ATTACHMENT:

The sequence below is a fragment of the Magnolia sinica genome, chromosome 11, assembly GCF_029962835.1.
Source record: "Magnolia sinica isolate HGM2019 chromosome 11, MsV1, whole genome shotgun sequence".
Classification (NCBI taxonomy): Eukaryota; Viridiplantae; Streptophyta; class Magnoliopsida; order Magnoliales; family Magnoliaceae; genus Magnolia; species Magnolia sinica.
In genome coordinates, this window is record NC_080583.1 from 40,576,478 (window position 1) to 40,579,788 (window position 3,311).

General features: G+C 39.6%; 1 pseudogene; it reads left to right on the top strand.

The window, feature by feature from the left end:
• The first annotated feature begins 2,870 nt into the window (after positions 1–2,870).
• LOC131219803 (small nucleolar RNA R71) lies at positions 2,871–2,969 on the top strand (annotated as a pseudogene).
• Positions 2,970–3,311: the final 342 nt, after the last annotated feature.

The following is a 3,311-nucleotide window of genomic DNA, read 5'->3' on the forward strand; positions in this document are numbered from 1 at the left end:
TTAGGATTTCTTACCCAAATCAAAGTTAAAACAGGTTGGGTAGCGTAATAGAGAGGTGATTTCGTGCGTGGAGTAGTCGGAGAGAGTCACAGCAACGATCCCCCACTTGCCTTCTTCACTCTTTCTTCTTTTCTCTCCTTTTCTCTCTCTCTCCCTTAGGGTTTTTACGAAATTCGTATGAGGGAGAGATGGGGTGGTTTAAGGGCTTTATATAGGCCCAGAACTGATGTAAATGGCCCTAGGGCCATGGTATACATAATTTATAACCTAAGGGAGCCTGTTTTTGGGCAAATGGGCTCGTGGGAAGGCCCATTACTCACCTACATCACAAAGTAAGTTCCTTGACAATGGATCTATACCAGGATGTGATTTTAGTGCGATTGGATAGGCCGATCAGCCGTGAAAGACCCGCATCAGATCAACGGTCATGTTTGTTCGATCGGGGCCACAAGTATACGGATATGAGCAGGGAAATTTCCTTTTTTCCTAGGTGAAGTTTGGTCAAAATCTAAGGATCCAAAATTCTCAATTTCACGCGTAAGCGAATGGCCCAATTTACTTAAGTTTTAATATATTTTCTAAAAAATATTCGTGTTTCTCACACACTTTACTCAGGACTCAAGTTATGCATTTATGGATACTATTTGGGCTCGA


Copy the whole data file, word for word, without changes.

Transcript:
The sequence below is a fragment of the Magnolia sinica genome, chromosome 11, assembly GCF_029962835.1.
Source record: "Magnolia sinica isolate HGM2019 chromosome 11, MsV1, whole genome shotgun sequence".
Classification (NCBI taxonomy): Eukaryota; Viridiplantae; Streptophyta; class Magnoliopsida; order Magnoliales; family Magnoliaceae; genus Magnolia; species Magnolia sinica.
In genome coordinates, this window is record NC_080583.1 from 40,576,478 (window position 1) to 40,579,788 (window position 3,311).

General features: G+C 39.6%; 1 pseudogene; it reads left to right on the top strand.

The window, feature by feature from the left end:
• The first annotated feature begins 2,870 nt into the window (after positions 1–2,870).
• LOC131219803 (small nucleolar RNA R71) lies at positions 2,871–2,969 on the top strand (annotated as a pseudogene).
• Positions 2,970–3,311: the final 342 nt, after the last annotated feature.

The following is a 3,311-nucleotide window of genomic DNA, read 5'->3' on the forward strand; positions in this document are numbered from 1 at the left end:
TTAGGATTTCTTACCCAAATCAAAGTTAAAACAGGTTGGGTAGCGTAATAGAGAGGTGATTTCGTGCGTGGAGTAGTCGGAGAGAGTCACAGCAACGATCCCCCACTTGCCTTCTTCACTCTTTCTTCTTTTCTCTCCTTTTCTCTCTCTCTCCCTTAGGGTTTTTACGAAATTCGTATGAGGGAGAGATGGGGTGGTTTAAGGGCTTTATATAGGCCCAGAACTGATGTAAATGGCCCTAGGGCCATGGTATACATAATTTATAACCTAAGGGAGCCTGTTTTTGGGCAAATGGGCTCGTGGGAAGGCCCATTACTCACCTACATCACAAAGTAAGTTCCTTGACAATGGATCTATACCAGGATGTGATTTTAGTGCGATTGGATAGGCCGATCAGCCGTGAAAGACCCGCATCAGATCAACGGTCATGTTTGTTCGATCGGGGCCACAAGTATACGGATATGAGCAGGGAAATTTCCTTTTTTCCTAGGTGAAGTTTGGTCAAAATCTAAGGATCCAAAATTCTCAATTTCACGCGTAAGCGAATGGCCCAATTTACTTAAGTTTTAATATATTTTCTAAAAAATATTCGTGTTTCTCACACACTTTACTCAGGACTCAAGTTATGCATTTATGGATACTATTTGGGCTCGA